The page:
Why early diagnosis is key for those with Li Fraumeni Syndrome
Genetic Disorders Earlier LFS diagnosis, improved cancer screening and new active risk-reduction strategies promise to make huge differences to the lives of families afflicted with this rare but deadly genetic condition.
There is a recurring theme in many stories from families affected by the rare cancer predisposition condition called Li Fraumeni Syndrome (LFS). It is the moment when someone in the family is finally diagnosed with LFS – at that moment things start to make sense. There is usually a grim family history that precedes the diagnosis – a history of individuals being struck with cancer at a young age, of strange patterns of rare malignancies and some who have suffered two, three or even more different primary cancers. In the absence of the LFS diagnosis this is put down to bad luck – a series of random and unconnected events that seems more like a curse than the workings of chance alone. The LFS diagnosis, when it finally comes, seems to make sense and provides some level of explanation for the sequence of horror stories.
LFS is associated with an inherited mutation in a particular gene called TP53, a gene often known as the ‘guardian of the genome’. TP53, via the p53 protein that it codes for, is the first line of defence against cancer – cells which have suffered DNA damage and which cannot be repaired are flagged to self-destruct before they can become cancerous. For people without this natural anti-cancer protection in place there is little to stop tumour formation –in fact for people with LFS the life-time risk of developing cancer is around 90%. In particular the syndrome is characterised by early onset breast cancer and rare childhood cancers such as soft tissue and bone sarcomas. It is also not uncommon for people to survive one cancer only to go on to develop a different form of the disease at a later point.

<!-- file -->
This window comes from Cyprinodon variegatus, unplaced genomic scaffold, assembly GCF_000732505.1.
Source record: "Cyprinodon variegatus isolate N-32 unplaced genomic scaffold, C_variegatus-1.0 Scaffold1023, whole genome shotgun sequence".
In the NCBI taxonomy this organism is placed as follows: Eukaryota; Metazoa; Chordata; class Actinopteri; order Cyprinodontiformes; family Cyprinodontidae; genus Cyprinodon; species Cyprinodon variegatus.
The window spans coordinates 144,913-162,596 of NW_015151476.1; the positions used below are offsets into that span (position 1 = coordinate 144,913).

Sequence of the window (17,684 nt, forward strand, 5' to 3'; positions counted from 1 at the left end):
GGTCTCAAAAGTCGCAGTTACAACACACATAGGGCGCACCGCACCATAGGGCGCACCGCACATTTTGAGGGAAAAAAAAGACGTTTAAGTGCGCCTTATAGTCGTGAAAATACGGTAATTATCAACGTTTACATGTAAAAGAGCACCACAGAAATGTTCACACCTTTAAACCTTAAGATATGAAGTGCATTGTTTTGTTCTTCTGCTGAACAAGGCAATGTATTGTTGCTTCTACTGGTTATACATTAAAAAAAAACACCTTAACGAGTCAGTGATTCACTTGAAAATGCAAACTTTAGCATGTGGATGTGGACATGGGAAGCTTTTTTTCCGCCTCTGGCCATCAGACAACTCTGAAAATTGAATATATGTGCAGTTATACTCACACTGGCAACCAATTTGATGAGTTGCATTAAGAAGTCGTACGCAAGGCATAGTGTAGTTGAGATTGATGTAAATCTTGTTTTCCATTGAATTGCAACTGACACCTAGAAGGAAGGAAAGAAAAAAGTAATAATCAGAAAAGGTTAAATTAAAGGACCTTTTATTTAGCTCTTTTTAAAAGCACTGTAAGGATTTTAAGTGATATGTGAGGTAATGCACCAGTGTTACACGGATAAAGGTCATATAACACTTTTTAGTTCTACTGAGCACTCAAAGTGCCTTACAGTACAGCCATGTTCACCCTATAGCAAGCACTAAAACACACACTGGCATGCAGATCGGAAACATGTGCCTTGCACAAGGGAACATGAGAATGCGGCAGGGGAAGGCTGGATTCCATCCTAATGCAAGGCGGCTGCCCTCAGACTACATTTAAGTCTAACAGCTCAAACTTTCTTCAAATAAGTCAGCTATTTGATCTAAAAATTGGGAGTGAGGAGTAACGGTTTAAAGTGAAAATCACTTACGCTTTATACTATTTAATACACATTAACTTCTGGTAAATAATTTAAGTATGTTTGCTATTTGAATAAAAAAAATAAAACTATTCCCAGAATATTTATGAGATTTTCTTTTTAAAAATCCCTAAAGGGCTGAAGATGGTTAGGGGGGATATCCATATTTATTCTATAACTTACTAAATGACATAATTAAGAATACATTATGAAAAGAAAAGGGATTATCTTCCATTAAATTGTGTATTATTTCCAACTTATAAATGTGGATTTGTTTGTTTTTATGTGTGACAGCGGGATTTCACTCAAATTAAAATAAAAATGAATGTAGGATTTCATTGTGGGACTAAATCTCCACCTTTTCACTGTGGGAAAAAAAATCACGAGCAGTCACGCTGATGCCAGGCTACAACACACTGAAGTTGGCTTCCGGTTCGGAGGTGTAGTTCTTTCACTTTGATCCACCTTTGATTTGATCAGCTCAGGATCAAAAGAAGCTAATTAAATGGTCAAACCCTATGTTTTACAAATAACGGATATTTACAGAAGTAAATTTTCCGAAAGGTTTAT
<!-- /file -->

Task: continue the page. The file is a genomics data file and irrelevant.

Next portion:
In this scenario catching cancer early is essential – it calls for a heightened state of vigilance and regular surveillance. But this in turn depends on a formal LFS diagnosis to trigger that requisite state of alert. The fact is that while diagnostic criteria have improved in recent years, and genetic testing technology moved on considerably, many families with LFS remain undiagnosed. The criteria for TP53 testing are complex and in some cases may not be triggered until a child develops a second or third malignancy. There is an argument to be made that all children diagnosed with cancer should be germ-line tested – not only will this identify those individuals suffering from LFS or other cancer predisposition syndrome, it may also shed new light on a disease that is primarily associated with older age groups.
In the past there have been objections to routine genetic testing for LFS and other conditions. The first was associated with cost, but with the improvements in technology this is no longer sustainable. A more fundamental objection has been that testing and subsequent diagnosis imposed additional psychological distress on affected individuals – particularly as there is no cure for a disease like LFS. However, for many families a diagnosis both provides an explanation for the pattern of disease and may open the doors to improved access to doctors and testing when cancer is suspected. Secondly, while there is no cure for the underlying TP53 mutation, there is increasing evidence that there may be other factors which impact on the elevated cancer risk. There may be preventative measures, including the use of drugs, dietary and lifestyle interventions which may reduce the risk in affected individuals.
George Pantziarka TP53 Trust - helping families with Li Fraumeni Syndrome and other TP53 related disorders.
The George Pantziarka TP53 Trust supports people with Li Fraumeni Syndrome and other TP53 related disorders.
It aims to:
• Increase understanding of the condition among sufferers and their families
• To support individuals and families with the condition
• To increase awareness of the condition among doctors and to increase the rate of TP53 testing
• To promote research into the condition and to look for treatments
• To foster a feeling of community and to end the isolation that currently exists amongst sufferers and their families
The trust has been set up by the Pantziarka family in memory of George Pantziarka 28.03.93 - 25.04.11
Charity registered number: 1157167